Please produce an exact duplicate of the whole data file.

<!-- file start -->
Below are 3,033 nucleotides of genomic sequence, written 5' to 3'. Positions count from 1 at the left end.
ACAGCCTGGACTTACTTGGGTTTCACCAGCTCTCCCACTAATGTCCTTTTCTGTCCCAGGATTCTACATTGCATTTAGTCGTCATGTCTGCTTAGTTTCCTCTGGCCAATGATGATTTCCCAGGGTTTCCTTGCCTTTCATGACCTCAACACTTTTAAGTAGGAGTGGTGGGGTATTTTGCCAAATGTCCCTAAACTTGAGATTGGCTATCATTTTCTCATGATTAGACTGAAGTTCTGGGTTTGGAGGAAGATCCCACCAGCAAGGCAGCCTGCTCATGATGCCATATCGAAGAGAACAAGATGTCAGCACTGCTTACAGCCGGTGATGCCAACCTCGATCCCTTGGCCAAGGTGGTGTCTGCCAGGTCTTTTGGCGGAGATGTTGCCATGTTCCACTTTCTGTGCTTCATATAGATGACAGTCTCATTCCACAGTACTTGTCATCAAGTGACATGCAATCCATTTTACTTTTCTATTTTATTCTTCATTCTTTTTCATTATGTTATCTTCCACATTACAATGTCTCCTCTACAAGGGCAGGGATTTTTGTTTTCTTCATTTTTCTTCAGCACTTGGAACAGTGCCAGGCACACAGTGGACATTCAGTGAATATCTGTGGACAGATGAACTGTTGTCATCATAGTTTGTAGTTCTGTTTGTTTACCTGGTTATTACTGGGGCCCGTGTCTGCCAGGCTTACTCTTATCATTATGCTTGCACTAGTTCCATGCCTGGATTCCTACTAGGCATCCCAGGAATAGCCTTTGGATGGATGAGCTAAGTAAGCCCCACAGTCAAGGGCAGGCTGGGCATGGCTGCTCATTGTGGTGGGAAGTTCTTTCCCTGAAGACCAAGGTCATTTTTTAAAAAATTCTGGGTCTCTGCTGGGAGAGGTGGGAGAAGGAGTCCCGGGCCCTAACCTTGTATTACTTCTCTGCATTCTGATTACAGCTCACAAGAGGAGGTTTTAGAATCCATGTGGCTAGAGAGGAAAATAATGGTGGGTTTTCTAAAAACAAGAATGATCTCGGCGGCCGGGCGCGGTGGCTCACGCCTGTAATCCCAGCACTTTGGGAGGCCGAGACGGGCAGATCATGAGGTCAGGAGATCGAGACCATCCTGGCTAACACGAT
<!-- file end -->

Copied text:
Below are 3,033 nucleotides of genomic sequence, written 5' to 3'. Positions count from 1 at the left end.
ACAGCCTGGACTTACTTGGGTTTCACCAGCTCTCCCACTAATGTCCTTTTCTGTCCCAGGATTCTACATTGCATTTAGTCGTCATGTCTGCTTAGTTTCCTCTGGCCAATGATGATTTCCCAGGGTTTCCTTGCCTTTCATGACCTCAACACTTTTAAGTAGGAGTGGTGGGGTATTTTGCCAAATGTCCCTAAACTTGAGATTGGCTATCATTTTCTCATGATTAGACTGAAGTTCTGGGTTTGGAGGAAGATCCCACCAGCAAGGCAGCCTGCTCATGATGCCATATCGAAGAGAACAAGATGTCAGCACTGCTTACAGCCGGTGATGCCAACCTCGATCCCTTGGCCAAGGTGGTGTCTGCCAGGTCTTTTGGCGGAGATGTTGCCATGTTCCACTTTCTGTGCTTCATATAGATGACAGTCTCATTCCACAGTACTTGTCATCAAGTGACATGCAATCCATTTTACTTTTCTATTTTATTCTTCATTCTTTTTCATTATGTTATCTTCCACATTACAATGTCTCCTCTACAAGGGCAGGGATTTTTGTTTTCTTCATTTTTCTTCAGCACTTGGAACAGTGCCAGGCACACAGTGGACATTCAGTGAATATCTGTGGACAGATGAACTGTTGTCATCATAGTTTGTAGTTCTGTTTGTTTACCTGGTTATTACTGGGGCCCGTGTCTGCCAGGCTTACTCTTATCATTATGCTTGCACTAGTTCCATGCCTGGATTCCTACTAGGCATCCCAGGAATAGCCTTTGGATGGATGAGCTAAGTAAGCCCCACAGTCAAGGGCAGGCTGGGCATGGCTGCTCATTGTGGTGGGAAGTTCTTTCCCTGAAGACCAAGGTCATTTTTTAAAAAATTCTGGGTCTCTGCTGGGAGAGGTGGGAGAAGGAGTCCCGGGCCCTAACCTTGTATTACTTCTCTGCATTCTGATTACAGCTCACAAGAGGAGGTTTTAGAATCCATGTGGCTAGAGAGGAAAATAATGGTGGGTTTTCTAAAAACAAGAATGATCTCGGCGGCCGGGCGCGGTGGCTCACGCCTGTAATCCCAGCACTTTGGGAGGCCGAGACGGGCAGATCATGAGGTCAGGAGATCGAGACCATCCTGGCTAACACGAT